During a large protest demonstration, the U.S. consulate in Benghazi was attacked on Sept. 11, 2012. The attack resulted in the death of four U.S. officials including U.S. ambassador to Libya, Chris Stevens.
The protests leading up to the attack were the result of an anti-Islam video called “The Innocence of Muslims.” The video, which was made in the United States, is considered blasphemous against the Muslim prophet Mohammed and sparked similar protests at American Embassies in Egypt and Yemen, which also turned violent.
The Libyan government denied participation in the attack. Libyan President Mohamed el Megarif believes the attacks were premeditated and linked to extremist Al Qaeda groups. After weeks of investigation, reports from the White House declared the attack on the consulate was a terrorist attack.
“This is out of control,” Darren Darthard, senior Mass Communication major, said. “Innocent people are being killed and it is just a shame. People need to understand that guns, bombs and fire don’t alleviate theses social problems. They just make situations worse.”
Following the attack, President Obama sent warships to the Middle East as a precautionary measure for enhanced security.
WTAMU Bivins Professor of Political Science Dave Rausch said that the U.S. response to the attack is standard procedure.
“The issue is complex,” Rausch said. “Americans want the president to do something, to stand up for the U.S. Should the U.S. drop bombs and break diplomatic relations? In a time like this what’s best is to trust the president.”
On Saturday Sept. 22, thousands of Libyans protested the possible presence of foreign armed forces in Libya. The nation gathered together to show continued support for the U.S. in an effort to maintain a positive relationship between the two nations.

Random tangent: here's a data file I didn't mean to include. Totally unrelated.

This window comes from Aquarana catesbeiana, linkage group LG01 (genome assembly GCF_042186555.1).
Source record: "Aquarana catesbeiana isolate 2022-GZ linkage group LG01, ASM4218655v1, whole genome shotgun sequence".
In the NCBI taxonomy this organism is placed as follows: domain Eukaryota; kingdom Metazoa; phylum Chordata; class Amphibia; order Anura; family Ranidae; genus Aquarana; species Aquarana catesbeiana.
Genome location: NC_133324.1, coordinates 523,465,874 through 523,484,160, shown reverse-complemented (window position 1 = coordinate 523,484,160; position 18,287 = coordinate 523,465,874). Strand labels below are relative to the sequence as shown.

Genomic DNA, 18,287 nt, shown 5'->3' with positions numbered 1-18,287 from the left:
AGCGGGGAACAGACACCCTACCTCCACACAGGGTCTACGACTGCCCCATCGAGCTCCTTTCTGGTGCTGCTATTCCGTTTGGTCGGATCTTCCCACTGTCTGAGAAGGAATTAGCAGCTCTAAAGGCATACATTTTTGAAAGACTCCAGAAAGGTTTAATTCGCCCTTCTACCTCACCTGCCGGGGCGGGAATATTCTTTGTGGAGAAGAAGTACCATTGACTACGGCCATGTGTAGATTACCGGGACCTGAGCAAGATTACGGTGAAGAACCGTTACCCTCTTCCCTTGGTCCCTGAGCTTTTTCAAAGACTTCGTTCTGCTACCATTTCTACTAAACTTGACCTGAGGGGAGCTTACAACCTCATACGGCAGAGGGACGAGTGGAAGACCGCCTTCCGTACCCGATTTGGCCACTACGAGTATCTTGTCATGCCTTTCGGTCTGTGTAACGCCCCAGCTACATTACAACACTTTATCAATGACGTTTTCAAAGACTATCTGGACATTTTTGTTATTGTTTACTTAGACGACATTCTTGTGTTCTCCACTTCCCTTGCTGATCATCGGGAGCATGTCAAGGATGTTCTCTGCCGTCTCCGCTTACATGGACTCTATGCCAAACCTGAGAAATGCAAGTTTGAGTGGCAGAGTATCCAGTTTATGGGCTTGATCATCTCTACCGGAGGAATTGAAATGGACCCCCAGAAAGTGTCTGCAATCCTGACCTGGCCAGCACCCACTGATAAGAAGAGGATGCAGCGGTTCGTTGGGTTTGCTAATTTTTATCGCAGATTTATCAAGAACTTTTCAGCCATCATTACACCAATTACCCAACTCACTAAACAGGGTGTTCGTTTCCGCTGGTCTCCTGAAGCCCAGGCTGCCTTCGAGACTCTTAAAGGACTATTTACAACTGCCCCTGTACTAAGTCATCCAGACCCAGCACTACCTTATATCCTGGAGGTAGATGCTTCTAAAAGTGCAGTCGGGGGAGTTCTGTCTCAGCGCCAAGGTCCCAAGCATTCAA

Professor of Political Science Andrew Garcia believes the best course of action for the U.S. government is to remain extremely cautious in their future approach.
“Libyan head of state Muhamed al Megarif has made an immediate and deliberate show of solidarity with the American Government,” Garcia said. “I believe this shows an inherent Libyan belief in the social infrastructure and civil society necessary to prevent further attacks and stabilize U.S., Libyan relations.”
Libyan officials are working in aiding the U.S. in the investigation. Libyan Prime Minister Mustafa Abushagur commended President Obama for diplomatically handling the situation. Over 50 people were brought in for questioning which resulted in several arrests.
In a memorial service Thursday, Sept. 20, Libyan and American officials stood together and declared that those responsible will be brought to justice.